Give us the change we need

Give us the change we need

- in Weekly Briefing

An open letter to the Governor-elect

Dear Governor-elect Perdue:

It's been pretty crazy around here the last three weeks. What with the economic meltdown, the dramatic change in Washington and then the state budget shortfall and all of the news surrounding your soon-to-be administration here in Raleigh, some of us progressives have forgotten our manners.

We launched right into a series of critiques of your campaign and your initial statements and actions after the election without even taking a step back and saying some basic things that need to be said. Sorry about that. This can happen when you care a lot – or as one conservative Republican lawmaker told us the other day in a rather strange email, "have such hatred in your heart." (We don't actually, and will try to take the attack as a compliment).

Anyway, we never congratulated you on your victory. You beat two formidable and accomplished politicians in a pair of tough, hard fought campaigns. In a year that everyone agreed was about "change" you figured out a way to win as a familiar figure running on a statewide ballot for the third consecutive election.

You bridged many of the gaps between women and men, natives and newcomers, whites and people of color, young people and seniors, gays and straights, good ol' boys and latte-sipping urbanites. To top it all off, you shattered the glass ceiling that has unjustly constrained half of our population for centuries. For this you deserve high praise. It was an impressive accomplishment. Congratulations.

And congratulations as well on a lot of the things you've done during your many years in Raleigh. As someone who was merely inhabiting one of170 seats in the General Assembly and one relatively powerless seat as Lt. Governor, most of your policy accomplishments have been as a part of group efforts. But you have clearly had a significant impact and you deserve recognition for applying yourself to your jobs, working hard and making a difference in a number of important areas. We may have disagreed on more than one occasion through the years, but there's no disputing that you believe in public service and in the government's role as a force for the creation of a healthier and wealthier society.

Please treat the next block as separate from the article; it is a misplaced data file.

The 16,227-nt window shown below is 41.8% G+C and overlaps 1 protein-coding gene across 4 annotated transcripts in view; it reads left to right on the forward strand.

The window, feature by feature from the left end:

And congratulations also for promising some changes from the diffident, camera-shy style of your soon-to-be predecessor. If ever there was a time in which North Carolina needed a visible Governor who was ready to be out front all of the time, stirring the pot and using the bully pulpit to inspire and mobilize the people, it is now. Our state desperately needs a visible and coherent vision for the future and it is simply beyond the capacity of General Assembly to provide it.

(At the risk of using the dreaded sports analogy, House Speaker Joe Hackney and Senate President Pro Tem Marc Basnight are your offensive and defensive coordinators. You are the head coach. You are the one who needs to come up with a winning game plan and turn them loose to execute it.)

And yet we have concerns

Having said all of this, we progressives have to admit to some unease about your impending governorship. We hope fervently that we're wrong, but we've watched closely through the years as you've kept many of us and our causes at a distance and maintained close relationships with the moneyed establishment figures (almost exclusively rich and powerful white businessmen). The persistent connections to the corrupt DOT establishment have not helped.

And so we're concerned.

We've watched with disappointment as you have consistently banged the "get tough on crime" drum even as our prisons have been bursting at the seams with non-violent offenders and the associated costs have skyrocketed to unsustainable levels.

We pounded our desks in frustration as you blithely cast the tie-breaking vote during a rump session of the state Senate to usher in North Carolina's ill-conceived and regressive lottery tax.

And we were downright disgusted at your willingness to out-demagogue Pat McCrory when it came to bad-mouthing immigrants and slamming the door of education in the face of innocent children who are, for all practical purposes, as American as any of us.